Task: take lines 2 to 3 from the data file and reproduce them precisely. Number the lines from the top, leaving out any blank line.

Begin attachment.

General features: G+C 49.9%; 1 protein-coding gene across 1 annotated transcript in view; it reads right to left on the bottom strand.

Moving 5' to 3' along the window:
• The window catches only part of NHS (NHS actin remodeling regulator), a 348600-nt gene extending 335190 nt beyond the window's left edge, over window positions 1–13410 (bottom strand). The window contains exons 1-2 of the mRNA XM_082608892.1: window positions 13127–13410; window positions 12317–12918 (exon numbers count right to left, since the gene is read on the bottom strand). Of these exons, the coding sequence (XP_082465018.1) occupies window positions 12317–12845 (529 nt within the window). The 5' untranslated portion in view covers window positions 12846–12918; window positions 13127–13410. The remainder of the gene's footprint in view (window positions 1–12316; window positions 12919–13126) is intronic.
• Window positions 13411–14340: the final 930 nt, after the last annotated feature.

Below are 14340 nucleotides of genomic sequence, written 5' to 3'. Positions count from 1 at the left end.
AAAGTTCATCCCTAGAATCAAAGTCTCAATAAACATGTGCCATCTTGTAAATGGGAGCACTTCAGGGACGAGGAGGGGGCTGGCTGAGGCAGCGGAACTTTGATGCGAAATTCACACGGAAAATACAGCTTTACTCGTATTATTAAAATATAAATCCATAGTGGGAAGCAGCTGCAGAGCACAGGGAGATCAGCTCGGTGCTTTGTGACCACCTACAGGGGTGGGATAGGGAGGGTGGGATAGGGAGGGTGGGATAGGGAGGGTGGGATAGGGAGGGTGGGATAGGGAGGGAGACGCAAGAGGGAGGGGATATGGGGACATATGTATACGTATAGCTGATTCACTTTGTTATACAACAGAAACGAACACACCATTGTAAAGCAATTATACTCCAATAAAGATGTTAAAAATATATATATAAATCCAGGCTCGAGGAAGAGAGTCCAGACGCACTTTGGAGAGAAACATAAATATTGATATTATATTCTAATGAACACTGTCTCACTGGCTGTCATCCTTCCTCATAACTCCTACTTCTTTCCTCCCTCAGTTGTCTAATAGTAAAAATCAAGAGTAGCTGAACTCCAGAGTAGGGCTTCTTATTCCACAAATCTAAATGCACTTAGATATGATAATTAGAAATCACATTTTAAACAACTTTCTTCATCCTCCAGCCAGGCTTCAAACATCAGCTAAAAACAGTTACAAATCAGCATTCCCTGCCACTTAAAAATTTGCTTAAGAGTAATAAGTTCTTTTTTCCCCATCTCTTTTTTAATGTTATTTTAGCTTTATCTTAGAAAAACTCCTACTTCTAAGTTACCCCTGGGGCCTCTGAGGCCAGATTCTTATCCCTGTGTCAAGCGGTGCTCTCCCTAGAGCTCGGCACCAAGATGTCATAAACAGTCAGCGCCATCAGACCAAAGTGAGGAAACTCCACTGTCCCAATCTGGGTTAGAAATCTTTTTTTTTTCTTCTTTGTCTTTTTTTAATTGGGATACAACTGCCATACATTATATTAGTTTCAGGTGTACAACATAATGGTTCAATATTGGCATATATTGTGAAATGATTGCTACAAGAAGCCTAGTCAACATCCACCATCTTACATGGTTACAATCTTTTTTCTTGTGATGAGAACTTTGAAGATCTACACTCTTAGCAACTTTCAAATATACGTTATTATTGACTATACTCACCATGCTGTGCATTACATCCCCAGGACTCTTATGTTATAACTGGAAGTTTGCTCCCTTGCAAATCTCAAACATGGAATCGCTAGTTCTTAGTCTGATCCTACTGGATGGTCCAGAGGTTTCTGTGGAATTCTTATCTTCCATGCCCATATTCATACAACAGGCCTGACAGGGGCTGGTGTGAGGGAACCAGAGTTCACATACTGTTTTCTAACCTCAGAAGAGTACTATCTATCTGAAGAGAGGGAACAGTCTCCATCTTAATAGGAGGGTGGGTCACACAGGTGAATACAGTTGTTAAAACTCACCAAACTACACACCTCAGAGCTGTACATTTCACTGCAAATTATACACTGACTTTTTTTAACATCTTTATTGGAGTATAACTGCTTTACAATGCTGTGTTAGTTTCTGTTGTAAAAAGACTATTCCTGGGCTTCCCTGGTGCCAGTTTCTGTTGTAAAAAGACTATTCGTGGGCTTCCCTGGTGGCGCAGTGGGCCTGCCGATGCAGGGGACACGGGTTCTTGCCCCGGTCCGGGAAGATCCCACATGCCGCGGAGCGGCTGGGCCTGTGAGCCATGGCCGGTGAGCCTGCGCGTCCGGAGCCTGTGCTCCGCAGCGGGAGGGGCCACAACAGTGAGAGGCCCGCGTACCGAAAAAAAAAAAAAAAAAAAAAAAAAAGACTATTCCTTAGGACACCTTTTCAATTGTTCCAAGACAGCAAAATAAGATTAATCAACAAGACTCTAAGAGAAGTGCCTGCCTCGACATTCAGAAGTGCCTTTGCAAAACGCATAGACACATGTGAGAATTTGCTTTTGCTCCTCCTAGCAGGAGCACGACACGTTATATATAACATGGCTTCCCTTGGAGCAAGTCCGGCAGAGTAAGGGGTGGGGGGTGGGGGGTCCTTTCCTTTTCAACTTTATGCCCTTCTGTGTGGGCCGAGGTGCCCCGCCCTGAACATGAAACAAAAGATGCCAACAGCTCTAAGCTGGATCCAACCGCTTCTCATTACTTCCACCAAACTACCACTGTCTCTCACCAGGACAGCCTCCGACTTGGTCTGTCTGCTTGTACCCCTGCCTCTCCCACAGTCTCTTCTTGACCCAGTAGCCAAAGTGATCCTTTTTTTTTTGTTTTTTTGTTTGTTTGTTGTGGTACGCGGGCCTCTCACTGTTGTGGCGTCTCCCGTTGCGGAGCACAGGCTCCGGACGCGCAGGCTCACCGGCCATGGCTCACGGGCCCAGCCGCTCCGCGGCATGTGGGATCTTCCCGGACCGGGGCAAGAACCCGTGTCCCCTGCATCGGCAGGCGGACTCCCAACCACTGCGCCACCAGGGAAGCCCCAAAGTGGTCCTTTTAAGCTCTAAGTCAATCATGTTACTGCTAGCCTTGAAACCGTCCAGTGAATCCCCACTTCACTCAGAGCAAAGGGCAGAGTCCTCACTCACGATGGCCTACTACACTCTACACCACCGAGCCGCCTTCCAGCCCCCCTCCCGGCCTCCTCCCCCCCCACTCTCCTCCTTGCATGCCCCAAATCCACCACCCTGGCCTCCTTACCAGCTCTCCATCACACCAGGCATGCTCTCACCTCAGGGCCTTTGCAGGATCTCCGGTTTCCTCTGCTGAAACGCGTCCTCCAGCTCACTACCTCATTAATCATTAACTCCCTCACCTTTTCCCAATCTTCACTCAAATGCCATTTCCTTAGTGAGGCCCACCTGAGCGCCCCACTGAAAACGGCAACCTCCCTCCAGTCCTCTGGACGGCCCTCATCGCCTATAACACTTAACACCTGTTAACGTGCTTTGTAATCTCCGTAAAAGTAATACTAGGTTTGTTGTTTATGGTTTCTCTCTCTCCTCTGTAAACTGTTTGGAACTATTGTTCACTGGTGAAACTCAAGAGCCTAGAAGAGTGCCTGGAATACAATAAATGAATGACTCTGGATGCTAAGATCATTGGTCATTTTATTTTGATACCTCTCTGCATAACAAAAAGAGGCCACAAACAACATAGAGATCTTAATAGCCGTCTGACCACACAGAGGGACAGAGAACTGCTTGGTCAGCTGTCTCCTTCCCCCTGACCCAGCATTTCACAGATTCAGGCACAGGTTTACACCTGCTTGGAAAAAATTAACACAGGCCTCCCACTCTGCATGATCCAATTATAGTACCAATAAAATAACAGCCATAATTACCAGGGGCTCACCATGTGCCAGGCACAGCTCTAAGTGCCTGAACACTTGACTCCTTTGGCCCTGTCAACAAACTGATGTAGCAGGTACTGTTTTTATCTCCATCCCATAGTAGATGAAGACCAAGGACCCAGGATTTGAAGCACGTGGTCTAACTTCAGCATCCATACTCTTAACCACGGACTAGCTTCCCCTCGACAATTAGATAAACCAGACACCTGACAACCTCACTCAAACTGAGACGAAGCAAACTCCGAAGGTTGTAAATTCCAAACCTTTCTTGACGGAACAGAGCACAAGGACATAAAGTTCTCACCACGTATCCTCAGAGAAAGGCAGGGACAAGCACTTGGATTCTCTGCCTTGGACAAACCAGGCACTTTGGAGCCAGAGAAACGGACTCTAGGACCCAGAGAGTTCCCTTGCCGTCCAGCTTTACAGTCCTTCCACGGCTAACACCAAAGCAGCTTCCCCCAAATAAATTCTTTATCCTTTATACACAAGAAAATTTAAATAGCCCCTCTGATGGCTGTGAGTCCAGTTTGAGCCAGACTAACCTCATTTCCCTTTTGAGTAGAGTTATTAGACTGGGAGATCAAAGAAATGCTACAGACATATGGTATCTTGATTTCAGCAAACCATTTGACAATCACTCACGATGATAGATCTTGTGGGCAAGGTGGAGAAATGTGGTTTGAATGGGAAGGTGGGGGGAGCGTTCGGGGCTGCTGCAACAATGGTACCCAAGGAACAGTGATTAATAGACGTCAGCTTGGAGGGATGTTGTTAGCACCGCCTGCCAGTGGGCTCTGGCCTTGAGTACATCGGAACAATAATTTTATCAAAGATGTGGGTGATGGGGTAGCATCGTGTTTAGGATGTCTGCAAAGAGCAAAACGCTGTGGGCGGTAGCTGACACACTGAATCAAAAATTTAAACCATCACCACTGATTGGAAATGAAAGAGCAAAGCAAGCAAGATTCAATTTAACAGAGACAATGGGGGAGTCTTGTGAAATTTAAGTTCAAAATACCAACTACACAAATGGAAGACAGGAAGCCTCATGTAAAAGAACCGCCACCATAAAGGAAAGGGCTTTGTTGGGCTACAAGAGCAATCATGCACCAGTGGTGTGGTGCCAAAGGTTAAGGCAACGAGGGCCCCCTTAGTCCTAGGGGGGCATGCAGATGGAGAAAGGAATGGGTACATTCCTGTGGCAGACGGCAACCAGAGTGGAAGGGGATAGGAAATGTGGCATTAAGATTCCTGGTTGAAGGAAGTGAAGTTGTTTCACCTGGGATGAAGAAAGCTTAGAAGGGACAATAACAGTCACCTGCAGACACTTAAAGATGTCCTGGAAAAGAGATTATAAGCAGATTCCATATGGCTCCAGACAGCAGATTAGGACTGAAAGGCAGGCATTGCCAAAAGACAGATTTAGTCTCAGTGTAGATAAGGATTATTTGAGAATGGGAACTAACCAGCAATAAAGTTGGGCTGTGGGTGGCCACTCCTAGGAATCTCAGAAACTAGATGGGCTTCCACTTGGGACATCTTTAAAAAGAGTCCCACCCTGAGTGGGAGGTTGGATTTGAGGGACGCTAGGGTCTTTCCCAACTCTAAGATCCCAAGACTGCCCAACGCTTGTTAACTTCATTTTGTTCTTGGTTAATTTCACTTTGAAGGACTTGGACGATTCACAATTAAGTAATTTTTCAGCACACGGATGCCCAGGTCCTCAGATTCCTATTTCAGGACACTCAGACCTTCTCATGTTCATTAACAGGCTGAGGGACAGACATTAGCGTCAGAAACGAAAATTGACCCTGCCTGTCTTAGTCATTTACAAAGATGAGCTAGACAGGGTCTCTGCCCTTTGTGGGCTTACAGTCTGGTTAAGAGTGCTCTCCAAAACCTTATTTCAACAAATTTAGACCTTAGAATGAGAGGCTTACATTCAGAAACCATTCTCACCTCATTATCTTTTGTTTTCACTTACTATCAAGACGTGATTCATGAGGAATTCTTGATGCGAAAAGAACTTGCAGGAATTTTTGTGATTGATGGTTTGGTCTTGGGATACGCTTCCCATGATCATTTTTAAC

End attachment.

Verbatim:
Moving 5' to 3' along the window:
• The window catches only part of NHS (NHS actin remodeling regulator), a 348600-nt gene extending 335190 nt beyond the window's left edge, over window positions 1–13410 (bottom strand). The window contains exons 1-2 of the mRNA XM_082608892.1: window positions 13127–13410; window positions 12317–12918 (exon numbers count right to left, since the gene is read on the bottom strand). Of these exons, the coding sequence (XP_082465018.1) occupies window positions 12317–12845 (529 nt within the window). The 5' untranslated portion in view covers window positions 12846–12918; window positions 13127–13410. The remainder of the gene's footprint in view (window positions 1–12316; window positions 12919–13126) is intronic.